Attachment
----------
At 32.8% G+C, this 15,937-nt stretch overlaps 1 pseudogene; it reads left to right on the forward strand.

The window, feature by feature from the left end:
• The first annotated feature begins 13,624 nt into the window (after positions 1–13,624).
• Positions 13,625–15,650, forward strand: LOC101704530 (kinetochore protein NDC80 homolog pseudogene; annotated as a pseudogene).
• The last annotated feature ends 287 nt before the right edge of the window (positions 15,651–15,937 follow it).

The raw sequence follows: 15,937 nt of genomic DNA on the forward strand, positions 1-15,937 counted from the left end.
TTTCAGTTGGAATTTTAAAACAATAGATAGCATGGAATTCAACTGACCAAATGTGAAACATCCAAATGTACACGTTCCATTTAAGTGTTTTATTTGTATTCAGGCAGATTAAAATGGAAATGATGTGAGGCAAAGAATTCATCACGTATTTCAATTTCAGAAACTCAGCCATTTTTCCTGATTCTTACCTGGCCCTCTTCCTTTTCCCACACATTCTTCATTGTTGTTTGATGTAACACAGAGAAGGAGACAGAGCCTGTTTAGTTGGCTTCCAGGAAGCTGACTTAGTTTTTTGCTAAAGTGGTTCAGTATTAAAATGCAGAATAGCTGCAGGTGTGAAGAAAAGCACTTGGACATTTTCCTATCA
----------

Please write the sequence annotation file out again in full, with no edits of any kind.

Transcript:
At 32.8% G+C, this 15,937-nt stretch overlaps 1 pseudogene; it reads left to right on the forward strand.

The window, feature by feature from the left end:
• The first annotated feature begins 13,624 nt into the window (after positions 1–13,624).
• Positions 13,625–15,650, forward strand: LOC101704530 (kinetochore protein NDC80 homolog pseudogene; annotated as a pseudogene).
• The last annotated feature ends 287 nt before the right edge of the window (positions 15,651–15,937 follow it).

The raw sequence follows: 15,937 nt of genomic DNA on the forward strand, positions 1-15,937 counted from the left end.
TTTCAGTTGGAATTTTAAAACAATAGATAGCATGGAATTCAACTGACCAAATGTGAAACATCCAAATGTACACGTTCCATTTAAGTGTTTTATTTGTATTCAGGCAGATTAAAATGGAAATGATGTGAGGCAAAGAATTCATCACGTATTTCAATTTCAGAAACTCAGCCATTTTTCCTGATTCTTACCTGGCCCTCTTCCTTTTCCCACACATTCTTCATTGTTGTTTGATGTAACACAGAGAAGGAGACAGAGCCTGTTTAGTTGGCTTCCAGGAAGCTGACTTAGTTTTTTGCTAAAGTGGTTCAGTATTAAAATGCAGAATAGCTGCAGGTGTGAAGAAAAGCACTTGGACATTTTCCTATCA